by Robert Sharp
The GCC plan for a Yemeni National Dialogue is not a new idea, but for Yemen it represents a major task. There are many groups who could, should, must be included if the desired outcome is to be achieved. Who to include is as difficult a decision as who should not. The GCC plan sets the next Yemeni Presidential Election in 2014 after Army restructuring, national dialogue and a rework of the constitution. Maybe Yemen does not have the human capital for these demanding timelines. Maybe the underlying conflicts between groups have not yet been truly mapped and analyzed to avoid catastrophic failure at the negotiating table. Maybe 2014 is a bridge too far which might or will lead to further instability and conflict. Is more time needed?
Yemen has had more than its fair share of rulers but unfortunately no leaders as stated by a senior Yemeni commentator at a recent conference event in Washington DC. It is therefore little wonder its many assets have not been developed and its deficiencies actually made worse. Dictators, to stay strong, - the same commentator suggests - must make the people they rule weak both economically and educationally. The middle class must be destroyed. Saleh achieved this by creating four sub-classes of people: a ruling class made up of family members close to him, the majority still remain; a military class; a business class; plus an intellectual class who are allowed certain favors based on their loyalty to the regime. These four classes ruled over Yemen and maybe still essentially do. They made sure the poor masses remained too weak and too busy trying to make ends meet, to rise up against the regime. Meanwhile, Saleh plundered his country bare.
2011 marked a turning point in Yemen’s history. Not only was Saleh finally thrown out, but for a short time Yemen united as his departure from power was achieved. Many Yemeni factions wanted and still want their grievances addressed, but they banded together under the youth slogan to push Saleh out of office first. Their grievances have not been addressed and fester in the margins of Yemeni transition.
The youth approach defeated Yemen’s military dictatorship because it was peaceful and non-violent; it caught Saleh unprepared. But despite the non-violent nature of the struggle, Saleh’s regime struck back with violence and 2,000 people died.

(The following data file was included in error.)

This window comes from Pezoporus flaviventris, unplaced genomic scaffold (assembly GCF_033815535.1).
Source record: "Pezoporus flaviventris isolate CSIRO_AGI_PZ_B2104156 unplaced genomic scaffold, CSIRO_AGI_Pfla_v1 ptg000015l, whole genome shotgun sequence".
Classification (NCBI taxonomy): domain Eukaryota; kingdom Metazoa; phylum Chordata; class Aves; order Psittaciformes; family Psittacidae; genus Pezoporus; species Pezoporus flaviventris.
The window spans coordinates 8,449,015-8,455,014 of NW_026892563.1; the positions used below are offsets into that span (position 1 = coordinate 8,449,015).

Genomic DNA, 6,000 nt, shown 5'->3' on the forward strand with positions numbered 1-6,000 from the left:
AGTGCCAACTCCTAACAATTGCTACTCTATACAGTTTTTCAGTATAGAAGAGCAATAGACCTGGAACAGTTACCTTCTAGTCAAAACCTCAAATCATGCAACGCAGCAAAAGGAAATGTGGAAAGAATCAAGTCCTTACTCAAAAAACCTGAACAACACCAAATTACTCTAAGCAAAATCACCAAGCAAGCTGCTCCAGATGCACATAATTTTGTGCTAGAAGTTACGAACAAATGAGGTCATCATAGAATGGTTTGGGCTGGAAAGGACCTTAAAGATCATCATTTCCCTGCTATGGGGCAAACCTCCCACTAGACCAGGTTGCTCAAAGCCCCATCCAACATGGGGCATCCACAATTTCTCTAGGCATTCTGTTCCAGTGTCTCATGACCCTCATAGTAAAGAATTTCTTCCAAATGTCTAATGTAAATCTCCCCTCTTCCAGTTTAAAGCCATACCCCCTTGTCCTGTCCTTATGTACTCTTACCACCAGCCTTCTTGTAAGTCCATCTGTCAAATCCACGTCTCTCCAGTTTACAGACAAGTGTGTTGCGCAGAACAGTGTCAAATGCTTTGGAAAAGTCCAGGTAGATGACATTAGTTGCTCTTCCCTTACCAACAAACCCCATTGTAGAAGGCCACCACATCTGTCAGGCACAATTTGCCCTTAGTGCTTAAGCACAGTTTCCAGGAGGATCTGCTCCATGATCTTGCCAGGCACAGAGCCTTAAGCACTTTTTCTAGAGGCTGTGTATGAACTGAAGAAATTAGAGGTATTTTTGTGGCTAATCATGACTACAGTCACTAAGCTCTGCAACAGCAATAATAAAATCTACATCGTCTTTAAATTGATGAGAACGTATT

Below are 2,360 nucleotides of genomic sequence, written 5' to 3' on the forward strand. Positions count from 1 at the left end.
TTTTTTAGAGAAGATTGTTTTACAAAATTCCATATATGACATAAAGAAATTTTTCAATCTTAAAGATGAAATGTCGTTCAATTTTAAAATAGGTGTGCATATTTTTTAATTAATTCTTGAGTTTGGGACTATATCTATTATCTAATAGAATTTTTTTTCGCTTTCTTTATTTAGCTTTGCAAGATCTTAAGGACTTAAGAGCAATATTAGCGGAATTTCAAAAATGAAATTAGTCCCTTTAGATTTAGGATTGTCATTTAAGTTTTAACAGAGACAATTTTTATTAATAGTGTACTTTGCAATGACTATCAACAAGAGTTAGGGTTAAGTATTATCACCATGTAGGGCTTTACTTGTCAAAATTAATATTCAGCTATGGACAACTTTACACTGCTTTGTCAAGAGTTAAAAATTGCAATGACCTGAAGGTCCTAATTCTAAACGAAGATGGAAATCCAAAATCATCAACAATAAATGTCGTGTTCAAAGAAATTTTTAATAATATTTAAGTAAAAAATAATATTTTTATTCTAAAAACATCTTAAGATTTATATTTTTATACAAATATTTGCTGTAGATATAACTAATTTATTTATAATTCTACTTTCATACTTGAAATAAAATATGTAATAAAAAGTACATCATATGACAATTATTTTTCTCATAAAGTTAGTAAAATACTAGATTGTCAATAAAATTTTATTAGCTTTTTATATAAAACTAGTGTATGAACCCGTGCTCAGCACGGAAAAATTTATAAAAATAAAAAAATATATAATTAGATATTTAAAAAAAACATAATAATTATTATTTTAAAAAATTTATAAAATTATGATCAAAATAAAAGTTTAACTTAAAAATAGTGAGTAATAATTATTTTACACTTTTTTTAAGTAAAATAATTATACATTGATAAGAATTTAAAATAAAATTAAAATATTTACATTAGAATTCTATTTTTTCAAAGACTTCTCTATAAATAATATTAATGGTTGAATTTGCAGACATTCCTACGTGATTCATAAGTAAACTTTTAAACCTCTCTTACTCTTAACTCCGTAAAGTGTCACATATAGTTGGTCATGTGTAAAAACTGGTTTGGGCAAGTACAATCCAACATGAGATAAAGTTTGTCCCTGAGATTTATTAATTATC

Building Yemen’s next republic, therefore, is a major undertaking because there is less coherence across groups than the revolution might have initially suggested. It is clear from the brokering, jockeying and positioning of the various groups so far, despite the unifying nature of the Hadi government, that we are far from a negotiated or dialogue induced settlement.
There are too many agendas at play which mean a successful national dialogue event by 2014 may be too demanding even if there is sufficient human capital, anyway. More worrying, the press for that outcome may destabilize the fragile peace currently in place.
It therefore seems logical that the planned national dialogue should not be rushed. Most are disagreeing about the representatives, the agenda and even the name of the event. Some hard line southerners question the legitimacy of a national dialogue event preferring to consider it a negotiation between two independent states. Clearly the youth have not gained the necessary traction, are divided, and as such are not able to influence the event as they would wish.
There is sufficient disagreement, we believe, to suggest the first step in the process should be talks about talks. Talks about talks allow all groups to be involved in a long process determining, with common agreement, who must be involved and why. Talks about talks do not threaten the outcome but they ensure everyone feels represented. Talks about talks allow people to air their grievances rather than have those grievances pop up within the actual discussions where and when their presence could blow the whole thing apart.
There are so many problems facing Yemen right now. Yemen is failing as a state, by Western standards, in almost every conceivable metric and measure. Generalizing, 50% of the people live on less than 2 dollars a day, 50% are unemployed and 70% are under the age of 35 years. Water and oil is scarce – largely through mismanagement – and the youth bulge will double the population with 50 years.
Yemen is so fragile right now that pressing too quickly for a national reconciliation dialogue might threaten the state itself. In supporting and mentoring the Yemeni transitional process, we urge the GCC and international community to take more time and use the process of talks about talks rather than rushing to a looming 2014 self-imposed deadline.